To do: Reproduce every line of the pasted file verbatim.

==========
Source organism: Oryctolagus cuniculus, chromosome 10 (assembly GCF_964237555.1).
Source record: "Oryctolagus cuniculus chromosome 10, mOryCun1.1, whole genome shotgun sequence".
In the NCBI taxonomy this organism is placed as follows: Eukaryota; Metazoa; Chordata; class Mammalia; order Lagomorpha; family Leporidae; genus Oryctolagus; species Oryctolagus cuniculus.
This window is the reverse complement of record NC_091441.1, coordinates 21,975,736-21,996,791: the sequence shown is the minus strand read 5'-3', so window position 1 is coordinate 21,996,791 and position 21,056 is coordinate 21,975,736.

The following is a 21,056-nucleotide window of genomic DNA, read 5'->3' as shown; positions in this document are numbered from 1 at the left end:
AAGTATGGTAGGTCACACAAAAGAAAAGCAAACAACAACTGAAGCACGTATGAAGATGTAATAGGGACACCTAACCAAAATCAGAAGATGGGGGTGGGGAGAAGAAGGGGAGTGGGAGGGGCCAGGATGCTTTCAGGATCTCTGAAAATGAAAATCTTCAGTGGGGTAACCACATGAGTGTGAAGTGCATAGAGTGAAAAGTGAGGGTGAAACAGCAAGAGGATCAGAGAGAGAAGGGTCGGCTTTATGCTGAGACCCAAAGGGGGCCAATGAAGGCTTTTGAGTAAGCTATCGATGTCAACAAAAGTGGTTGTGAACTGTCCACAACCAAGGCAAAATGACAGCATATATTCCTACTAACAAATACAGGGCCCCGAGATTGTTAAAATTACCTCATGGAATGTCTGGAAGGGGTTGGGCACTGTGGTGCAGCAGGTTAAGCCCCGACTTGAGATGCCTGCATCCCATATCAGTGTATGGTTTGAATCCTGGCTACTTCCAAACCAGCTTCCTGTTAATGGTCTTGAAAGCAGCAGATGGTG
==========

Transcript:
Source organism: Oryctolagus cuniculus, chromosome 10 (assembly GCF_964237555.1).
Source record: "Oryctolagus cuniculus chromosome 10, mOryCun1.1, whole genome shotgun sequence".
In the NCBI taxonomy this organism is placed as follows: Eukaryota; Metazoa; Chordata; class Mammalia; order Lagomorpha; family Leporidae; genus Oryctolagus; species Oryctolagus cuniculus.
This window is the reverse complement of record NC_091441.1, coordinates 21,975,736-21,996,791: the sequence shown is the minus strand read 5'-3', so window position 1 is coordinate 21,996,791 and position 21,056 is coordinate 21,975,736.

The following is a 21,056-nucleotide window of genomic DNA, read 5'->3' as shown; positions in this document are numbered from 1 at the left end:
AAGTATGGTAGGTCACACAAAAGAAAAGCAAACAACAACTGAAGCACGTATGAAGATGTAATAGGGACACCTAACCAAAATCAGAAGATGGGGGTGGGGAGAAGAAGGGGAGTGGGAGGGGCCAGGATGCTTTCAGGATCTCTGAAAATGAAAATCTTCAGTGGGGTAACCACATGAGTGTGAAGTGCATAGAGTGAAAAGTGAGGGTGAAACAGCAAGAGGATCAGAGAGAGAAGGGTCGGCTTTATGCTGAGACCCAAAGGGGGCCAATGAAGGCTTTTGAGTAAGCTATCGATGTCAACAAAAGTGGTTGTGAACTGTCCACAACCAAGGCAAAATGACAGCATATATTCCTACTAACAAATACAGGGCCCCGAGATTGTTAAAATTACCTCATGGAATGTCTGGAAGGGGTTGGGCACTGTGGTGCAGCAGGTTAAGCCCCGACTTGAGATGCCTGCATCCCATATCAGTGTATGGTTTGAATCCTGGCTACTTCCAAACCAGCTTCCTGTTAATGGTCTTGAAAGCAGCAGATGGTG